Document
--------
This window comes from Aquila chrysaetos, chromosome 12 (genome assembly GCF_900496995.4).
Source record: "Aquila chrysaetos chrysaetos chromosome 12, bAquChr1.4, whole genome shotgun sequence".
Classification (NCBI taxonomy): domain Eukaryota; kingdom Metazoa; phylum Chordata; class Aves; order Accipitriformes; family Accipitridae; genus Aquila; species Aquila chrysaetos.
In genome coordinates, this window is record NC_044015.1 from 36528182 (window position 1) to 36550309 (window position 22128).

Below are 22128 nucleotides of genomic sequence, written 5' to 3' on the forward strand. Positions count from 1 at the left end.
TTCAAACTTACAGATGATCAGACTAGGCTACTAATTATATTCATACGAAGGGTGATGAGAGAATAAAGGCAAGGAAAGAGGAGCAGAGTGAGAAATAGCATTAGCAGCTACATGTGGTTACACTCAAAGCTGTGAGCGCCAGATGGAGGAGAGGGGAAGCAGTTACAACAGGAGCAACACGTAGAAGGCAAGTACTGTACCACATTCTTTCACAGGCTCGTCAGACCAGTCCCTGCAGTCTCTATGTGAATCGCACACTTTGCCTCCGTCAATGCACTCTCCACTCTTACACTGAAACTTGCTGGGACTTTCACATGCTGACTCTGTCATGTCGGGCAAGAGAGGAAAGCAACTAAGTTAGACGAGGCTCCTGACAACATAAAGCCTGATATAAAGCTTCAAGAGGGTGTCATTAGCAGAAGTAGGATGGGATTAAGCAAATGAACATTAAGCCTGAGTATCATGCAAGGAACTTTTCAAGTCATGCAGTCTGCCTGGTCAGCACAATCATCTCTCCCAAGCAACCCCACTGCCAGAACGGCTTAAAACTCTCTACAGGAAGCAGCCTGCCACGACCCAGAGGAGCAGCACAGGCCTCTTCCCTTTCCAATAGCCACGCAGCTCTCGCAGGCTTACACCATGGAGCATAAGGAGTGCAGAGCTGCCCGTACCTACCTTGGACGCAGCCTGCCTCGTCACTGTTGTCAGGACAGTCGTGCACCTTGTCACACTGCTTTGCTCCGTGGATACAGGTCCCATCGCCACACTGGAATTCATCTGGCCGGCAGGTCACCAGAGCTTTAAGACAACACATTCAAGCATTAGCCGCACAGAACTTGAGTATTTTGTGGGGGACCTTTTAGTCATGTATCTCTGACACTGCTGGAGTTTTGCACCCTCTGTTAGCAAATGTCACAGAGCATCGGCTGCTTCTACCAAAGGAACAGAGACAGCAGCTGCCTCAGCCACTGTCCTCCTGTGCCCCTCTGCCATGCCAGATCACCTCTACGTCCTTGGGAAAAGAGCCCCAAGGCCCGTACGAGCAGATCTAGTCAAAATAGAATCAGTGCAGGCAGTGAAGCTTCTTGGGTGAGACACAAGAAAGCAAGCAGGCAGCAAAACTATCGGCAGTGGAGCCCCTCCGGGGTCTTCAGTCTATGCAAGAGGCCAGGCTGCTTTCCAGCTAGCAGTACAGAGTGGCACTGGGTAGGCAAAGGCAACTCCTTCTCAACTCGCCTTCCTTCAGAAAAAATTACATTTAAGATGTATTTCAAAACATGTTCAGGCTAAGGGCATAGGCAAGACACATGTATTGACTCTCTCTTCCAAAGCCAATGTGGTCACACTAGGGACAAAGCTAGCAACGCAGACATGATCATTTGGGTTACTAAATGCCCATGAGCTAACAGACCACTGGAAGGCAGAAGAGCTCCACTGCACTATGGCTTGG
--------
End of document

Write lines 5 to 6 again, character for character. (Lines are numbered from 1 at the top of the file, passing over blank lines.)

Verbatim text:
Below are 22128 nucleotides of genomic sequence, written 5' to 3' on the forward strand. Positions count from 1 at the left end.
TTCAAACTTACAGATGATCAGACTAGGCTACTAATTATATTCATACGAAGGGTGATGAGAGAATAAAGGCAAGGAAAGAGGAGCAGAGTGAGAAATAGCATTAGCAGCTACATGTGGTTACACTCAAAGCTGTGAGCGCCAGATGGAGGAGAGGGGAAGCAGTTACAACAGGAGCAACACGTAGAAGGCAAGTACTGTACCACATTCTTTCACAGGCTCGTCAGACCAGTCCCTGCAGTCTCTATGTGAATCGCACACTTTGCCTCCGTCAATGCACTCTCCACTCTTACACTGAAACTTGCTGGGACTTTCACATGCTGACTCTGTCATGTCGGGCAAGAGAGGAAAGCAACTAAGTTAGACGAGGCTCCTGACAACATAAAGCCTGATATAAAGCTTCAAGAGGGTGTCATTAGCAGAAGTAGGATGGGATTAAGCAAATGAACATTAAGCCTGAGTATCATGCAAGGAACTTTTCAAGTCATGCAGTCTGCCTGGTCAGCACAATCATCTCTCCCAAGCAACCCCACTGCCAGAACGGCTTAAAACTCTCTACAGGAAGCAGCCTGCCACGACCCAGAGGAGCAGCACAGGCCTCTTCCCTTTCCAATAGCCACGCAGCTCTCGCAGGCTTACACCATGGAGCATAAGGAGTGCAGAGCTGCCCGTACCTACCTTGGACGCAGCCTGCCTCGTCACTGTTGTCAGGACAGTCGTGCACCTTGTCACACTGCTTTGCTCCGTGGATACAGGTCCCATCGCCACACTGGAATTCATCTGGCCGGCAGGTCACCAGAGCTTTAAGACAACACATTCAAGCATTAGCCGCACAGAACTTGAGTATTTTGTGGGGGACCTTTTAGTCATGTATCTCTGACACTGCTGGAGTTTTGCACCCTCTGTTAGCAAATGTCACAGAGCATCGGCTGCTTCTACCAAAGGAACAGAGACAGCAGCTGCCTCAGCCACTGTCCTCCTGTGCCCCTCTGCCATGCCAGATCACCTCTACGTCCTTGGGAAAAGAGCCCCAAGGCCCGTACGAGCAGATCTAGTCAAAATAGAATCAGTGCAGGCAGTGAAGCTTCTTGGGTGAGACACAAGAAAGCAAGCAGGCAGCAAAACTATCGGCAGTGGAGCCCCTCCGGGGTCTTCAGTCTATGCAAGAGGCCAGGCTGCTTTCCAGCTAGCAGTACAGAGTGGCACTGGGTAGGCAAAGGCAACTCCTTCTCAACTCGCCTTCCTTCAGAAAAAATTACATTTAAGATGTATTTCAAAACATGTTCAGGCTAAGGGCATAGGCAAGACACATGTATTGACTCTCTCTTCCAAAGCCAATGTGGTCACACTAGGGACAAAGCTAGCAACGCAGACATGATCATTTGGGTTACTAAATGCCCATGAGCTAACAGACCACTGGAAGGCAGAAGAGCTCCACTGCACTATGGCTTGG